FIGURE 8 is a schematic diagram of writing circuits for recording NRZI data on a recording medium; and
FIGURE 9 is a waveform diagram showing the waveforms obtained at various points in the system of FIG- URE 8.
DETAILED DESCRIPTION (a) Controlled recording concept-FIGURES l, 2 and 3 Referring now in detail to the drawings, there are shown in FIGURE 1 writing (recording) and readout (playback) signals 14 and 16, representing the recording of an information pattern on a magnetic medium such as a conventional magnetic tape. The pattern is .not necessarily representative of any coding scheme, but isprovided to illustrate the concept of this invention. Those skilled in the art will understand that the writing waveform 14 is employed to energize a magnetic recording head of the well known type having a transducing gap through which flux lines flow to magnetize portions of ,the magnetic material passing therebeneath. The readout Waveform .16 is that which is induced in the sensing Acoil of a conventional gap-type reading head when the magnetized portion of the medium passes therebeneath.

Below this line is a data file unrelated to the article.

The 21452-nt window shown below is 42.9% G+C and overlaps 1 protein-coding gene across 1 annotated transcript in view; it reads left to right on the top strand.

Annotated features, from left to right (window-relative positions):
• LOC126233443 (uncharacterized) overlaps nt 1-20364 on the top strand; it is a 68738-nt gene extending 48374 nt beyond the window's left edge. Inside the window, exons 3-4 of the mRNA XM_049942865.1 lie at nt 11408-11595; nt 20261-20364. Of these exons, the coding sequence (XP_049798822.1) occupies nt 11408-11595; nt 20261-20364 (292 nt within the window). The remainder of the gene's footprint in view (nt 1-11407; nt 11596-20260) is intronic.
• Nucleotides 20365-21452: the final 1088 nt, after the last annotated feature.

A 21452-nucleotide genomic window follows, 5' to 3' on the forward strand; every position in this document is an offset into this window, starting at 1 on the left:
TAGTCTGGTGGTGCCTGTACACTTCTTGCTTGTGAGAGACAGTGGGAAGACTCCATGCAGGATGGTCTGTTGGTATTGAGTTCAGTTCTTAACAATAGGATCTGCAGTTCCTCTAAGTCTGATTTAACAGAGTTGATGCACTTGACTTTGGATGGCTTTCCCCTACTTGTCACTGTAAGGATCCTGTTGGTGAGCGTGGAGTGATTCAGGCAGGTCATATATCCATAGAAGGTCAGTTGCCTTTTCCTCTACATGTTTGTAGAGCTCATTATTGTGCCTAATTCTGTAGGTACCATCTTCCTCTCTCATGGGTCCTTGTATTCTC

The writing waveform 14 is shown as including two transitions 14a and 14h from an initial state to the opposite state and then, after a time delay, back again. These transitions create a magnetization pattern on the medium which, when passed beneath the reading head, will induce a readout signal having a pulse 16a of one polarity corresponding to transition 14a and a pulse 1612 of opposite polarity corresponding to transition 14b. These pulses actually represent the changes in polarity of the magnetic domains in the medium produced by the flux changes in the writing head in response to the write signal transitions, and they have, ideally, the same phase .relationship with each other as the write signal transitions. For the sake of clarity, they are shown in phase with the write signal transitions which cause them.